Complex heterogeneous tumors can be better understood with the aid of a new 3-dimensional modeling method.
An international and interdisciplinary team of researchers led by the University of Waterloo (Canada) in collaboration with researchers from Harvard Medical School (MA, USA), Yeditepe University (Istanbul, Turkey) and Brigham and Women’s Hospital (MA, USA) have created a method to produce more accurate 3D models of complex tumors; this tool will allow researchers to study the behavior of cancer cells at a high spatial and temporal resolution.
Conventional 2D models used to study tumors are generated from cells extracted from tumor biopsies that are then grown in a petri dish “For fifty years, this was how biologists understood tumors,” commented Nafiseh Moghimi, the lead author of the study. “But a decade ago, repeated treatment failures in human trials made scientists realize that a 2D model does not capture the real tumor structure inside the body.”
To tackle this issue, the researchers produced a 3D model capable of reproducing key factors of a tumor, including the presence of oxygen and nutrients, chemical gradients and cell-cell interactions. The innovative method combines cutting-edge bioprinting techniques and polymer microfluidic chips. synthetic structures etched with channels that mimic blood flow and the other fluids surrounding a patient’s tumor.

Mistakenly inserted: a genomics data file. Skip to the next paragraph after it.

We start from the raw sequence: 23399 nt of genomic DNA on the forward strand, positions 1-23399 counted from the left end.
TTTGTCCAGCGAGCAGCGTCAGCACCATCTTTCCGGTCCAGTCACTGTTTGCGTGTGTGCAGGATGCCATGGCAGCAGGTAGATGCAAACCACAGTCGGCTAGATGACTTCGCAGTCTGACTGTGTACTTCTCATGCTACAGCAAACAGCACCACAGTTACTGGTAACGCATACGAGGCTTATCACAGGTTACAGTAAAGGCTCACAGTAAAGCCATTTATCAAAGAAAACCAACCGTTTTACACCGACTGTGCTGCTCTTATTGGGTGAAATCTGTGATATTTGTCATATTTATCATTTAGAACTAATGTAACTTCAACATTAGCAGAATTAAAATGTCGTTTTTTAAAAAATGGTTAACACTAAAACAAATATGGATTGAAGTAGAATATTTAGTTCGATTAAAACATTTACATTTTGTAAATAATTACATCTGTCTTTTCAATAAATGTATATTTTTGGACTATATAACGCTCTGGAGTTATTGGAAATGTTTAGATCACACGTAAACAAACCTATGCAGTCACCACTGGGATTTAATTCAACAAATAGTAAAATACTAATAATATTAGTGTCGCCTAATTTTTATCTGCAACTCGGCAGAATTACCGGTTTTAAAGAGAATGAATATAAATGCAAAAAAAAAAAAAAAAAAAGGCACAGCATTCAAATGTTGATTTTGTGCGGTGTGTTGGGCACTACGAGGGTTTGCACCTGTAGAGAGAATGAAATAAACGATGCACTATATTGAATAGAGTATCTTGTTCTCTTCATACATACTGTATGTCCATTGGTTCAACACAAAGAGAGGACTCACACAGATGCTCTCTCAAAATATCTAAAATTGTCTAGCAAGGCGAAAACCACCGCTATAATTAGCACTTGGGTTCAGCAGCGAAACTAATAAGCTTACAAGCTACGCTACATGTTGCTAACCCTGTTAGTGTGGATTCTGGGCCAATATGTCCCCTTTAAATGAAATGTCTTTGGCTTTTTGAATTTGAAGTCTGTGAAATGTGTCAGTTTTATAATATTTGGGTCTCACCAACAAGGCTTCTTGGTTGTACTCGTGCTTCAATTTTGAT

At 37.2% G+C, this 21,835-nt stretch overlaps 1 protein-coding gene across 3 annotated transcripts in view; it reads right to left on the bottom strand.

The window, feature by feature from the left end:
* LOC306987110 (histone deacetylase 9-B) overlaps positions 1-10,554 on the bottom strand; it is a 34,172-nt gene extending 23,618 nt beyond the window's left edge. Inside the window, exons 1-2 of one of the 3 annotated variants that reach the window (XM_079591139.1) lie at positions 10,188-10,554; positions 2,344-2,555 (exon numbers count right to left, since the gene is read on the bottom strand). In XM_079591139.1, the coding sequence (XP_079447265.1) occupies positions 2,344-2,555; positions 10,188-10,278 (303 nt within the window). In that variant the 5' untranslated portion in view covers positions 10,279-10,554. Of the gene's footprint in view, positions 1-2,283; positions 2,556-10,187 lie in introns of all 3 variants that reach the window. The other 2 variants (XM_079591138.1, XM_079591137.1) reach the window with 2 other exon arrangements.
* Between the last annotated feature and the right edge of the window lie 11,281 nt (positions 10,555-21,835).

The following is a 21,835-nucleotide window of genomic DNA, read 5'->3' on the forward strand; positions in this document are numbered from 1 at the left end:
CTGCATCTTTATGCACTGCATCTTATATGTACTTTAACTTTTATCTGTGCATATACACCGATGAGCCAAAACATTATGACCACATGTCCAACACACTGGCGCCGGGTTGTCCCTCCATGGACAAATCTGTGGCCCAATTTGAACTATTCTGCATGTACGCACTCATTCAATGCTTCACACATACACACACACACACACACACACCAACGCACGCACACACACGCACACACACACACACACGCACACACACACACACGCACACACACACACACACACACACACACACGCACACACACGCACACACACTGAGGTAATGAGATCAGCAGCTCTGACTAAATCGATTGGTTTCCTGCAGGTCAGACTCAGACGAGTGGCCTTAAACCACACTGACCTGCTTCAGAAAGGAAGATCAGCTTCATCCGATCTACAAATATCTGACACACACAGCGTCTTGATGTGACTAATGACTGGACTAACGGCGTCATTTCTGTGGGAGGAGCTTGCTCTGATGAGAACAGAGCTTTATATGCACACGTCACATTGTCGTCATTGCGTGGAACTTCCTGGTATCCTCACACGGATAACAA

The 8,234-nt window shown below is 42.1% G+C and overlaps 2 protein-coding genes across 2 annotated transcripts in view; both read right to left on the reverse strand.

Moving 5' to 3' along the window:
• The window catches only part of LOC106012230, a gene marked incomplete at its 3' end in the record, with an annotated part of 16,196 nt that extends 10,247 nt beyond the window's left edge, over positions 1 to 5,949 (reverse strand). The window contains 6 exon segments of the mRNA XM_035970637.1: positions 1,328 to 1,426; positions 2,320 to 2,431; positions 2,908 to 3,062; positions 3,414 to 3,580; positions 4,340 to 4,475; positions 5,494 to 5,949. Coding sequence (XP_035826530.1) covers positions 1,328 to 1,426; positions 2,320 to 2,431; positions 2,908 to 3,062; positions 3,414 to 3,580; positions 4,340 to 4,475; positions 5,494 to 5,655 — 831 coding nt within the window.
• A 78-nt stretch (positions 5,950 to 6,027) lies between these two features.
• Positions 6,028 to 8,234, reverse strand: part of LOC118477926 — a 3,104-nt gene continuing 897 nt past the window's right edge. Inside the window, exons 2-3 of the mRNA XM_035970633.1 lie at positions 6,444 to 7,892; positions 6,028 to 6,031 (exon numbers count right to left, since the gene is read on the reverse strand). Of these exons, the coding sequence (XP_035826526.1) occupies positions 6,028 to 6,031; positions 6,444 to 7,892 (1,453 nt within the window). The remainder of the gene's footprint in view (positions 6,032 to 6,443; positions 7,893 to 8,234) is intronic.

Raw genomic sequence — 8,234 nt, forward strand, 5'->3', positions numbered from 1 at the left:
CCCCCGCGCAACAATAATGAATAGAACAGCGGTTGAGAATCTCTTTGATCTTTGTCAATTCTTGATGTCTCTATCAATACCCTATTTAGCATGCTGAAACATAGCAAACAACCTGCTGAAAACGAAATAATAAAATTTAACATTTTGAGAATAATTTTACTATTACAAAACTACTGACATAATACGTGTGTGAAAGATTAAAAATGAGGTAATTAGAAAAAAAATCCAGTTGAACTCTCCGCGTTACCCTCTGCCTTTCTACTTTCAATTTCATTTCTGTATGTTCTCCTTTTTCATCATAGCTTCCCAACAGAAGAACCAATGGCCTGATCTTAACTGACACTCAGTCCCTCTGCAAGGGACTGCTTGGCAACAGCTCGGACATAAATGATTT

After the microfluidic chips were assembled, the team grew an array of cancer cell types and suspended them in a bioink of their own design. This bioink consisted of gelatine, alginate and other nutrients required to recapitulate the complexity of the tumor microenvironment whilst keeping the cells viable.
A new organoid model platform has been added to the growing arsenal of tools with which to investigate respiratory conditions.
An extrusion bioprinter was used to integrate layers of different cancer cell types onto the microfluidic chips, mimicking the cellular heterogeneity in a tumor and ultimately producing a living 3D model of complex cancers. This 3D model allows the design of diverse tumor architectures that will more accurately represent how they exist in patients, thus, allowing researchers to study complex cancer cells with high spatial and temporal resolution.
The researchers in this study were especially interested in breast cancer as it is known for the heterogeneity of its tumors. Tumor heterogeneity presents challenges in the treatment of cancers and could be a driver of aggressiveness. As conventional models lack the spatial cellular heterogeneity that is present in breast cancer, a 3D cancer model provides both economic and ethical benefits for predicting how a tumor will respond to treatment. In addition, these models are bridging the gap between 2D models and in vivo studies resulting in fewer animals being sacrificed in pre-clinical trials.
A better understanding of the link between intratumor heterogeneity and tumor response to therapy will bring opportunities for the development of novel drugs and help develop the effective use of approved drugs in new treatment schemes and combinations for more effective personalized therapies.
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